We further study the relations between 130 transcriptional factors (TFs). The network contains several clusters of transcriptional cascades, and we will present in detail the largest TF cascade involving 36 TFs (Fig. 5). This cascade of TFs is functionally very coherent, and many TFs in this network play important roles in the nervous system and eye development. For example, Zn finger homeodomain 1 (zhf1), brinker (brk), charlatan (chn), decapentaplegic (dpp), invected (inv), forkhead box, subgroup 0 (foxo), Optix, eagle (eg), prospero (pros), pointed (pnt), thickveins (tkv), extra macrochaetae (emc), lilliputian (lilli), doublesex (dsx) are all involved in nervous and eye development. Besides functional coherence, the networks also reveal the dynamic nature of gene regulation: some relations are persistent across the full developmental cycle while many others are transient and specific to certain stages of development. For instance, five TFs, brk–pnt–zfh1–pros–dpp, form a long cascade of regulatory relations which are active across the full developmental cycle. Another example is gene Optix which is active across the full developmental cycle and serves as a hub for many other regulatory relations. As for transience of the regulatory relations, TFs to the right of Optix hub reduce their activity as development proceeds to later stages. Furthermore, Optix connects two disjoint cascades of gene regulations to its left and right side after embryonic stage.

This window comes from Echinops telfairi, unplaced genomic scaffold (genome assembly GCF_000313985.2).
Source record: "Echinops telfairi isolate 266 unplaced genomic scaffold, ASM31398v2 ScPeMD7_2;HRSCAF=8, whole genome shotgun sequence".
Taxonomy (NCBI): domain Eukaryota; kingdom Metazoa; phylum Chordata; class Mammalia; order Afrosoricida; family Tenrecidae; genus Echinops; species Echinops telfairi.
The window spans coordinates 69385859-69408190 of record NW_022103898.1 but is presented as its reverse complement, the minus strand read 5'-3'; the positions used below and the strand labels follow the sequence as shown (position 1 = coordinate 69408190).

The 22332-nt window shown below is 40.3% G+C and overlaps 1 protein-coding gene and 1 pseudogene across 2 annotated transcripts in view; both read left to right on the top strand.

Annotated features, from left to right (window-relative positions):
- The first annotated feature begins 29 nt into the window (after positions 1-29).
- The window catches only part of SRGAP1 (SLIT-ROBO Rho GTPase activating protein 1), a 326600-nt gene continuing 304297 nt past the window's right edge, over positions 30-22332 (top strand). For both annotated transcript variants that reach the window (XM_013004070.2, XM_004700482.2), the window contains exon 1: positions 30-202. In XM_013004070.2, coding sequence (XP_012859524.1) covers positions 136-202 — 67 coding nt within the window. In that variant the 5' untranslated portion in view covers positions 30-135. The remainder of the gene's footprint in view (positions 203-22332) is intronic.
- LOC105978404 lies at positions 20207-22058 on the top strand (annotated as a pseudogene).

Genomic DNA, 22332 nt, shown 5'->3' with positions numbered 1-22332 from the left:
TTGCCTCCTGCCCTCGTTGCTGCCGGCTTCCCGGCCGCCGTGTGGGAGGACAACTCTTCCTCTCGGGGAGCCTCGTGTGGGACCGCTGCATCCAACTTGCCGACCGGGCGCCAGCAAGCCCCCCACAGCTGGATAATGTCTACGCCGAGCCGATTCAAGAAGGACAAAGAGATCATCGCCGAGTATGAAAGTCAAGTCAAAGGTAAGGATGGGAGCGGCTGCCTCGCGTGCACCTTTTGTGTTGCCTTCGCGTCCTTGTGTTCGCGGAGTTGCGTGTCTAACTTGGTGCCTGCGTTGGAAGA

Fig. 5.
The largest TFs cascade involving 36 TFs. (a) The summary network is obtained by summing the networks from all time points. Each node in the network represents a TF, and each edge represents an interaction between them. The width of an edge is proportional ...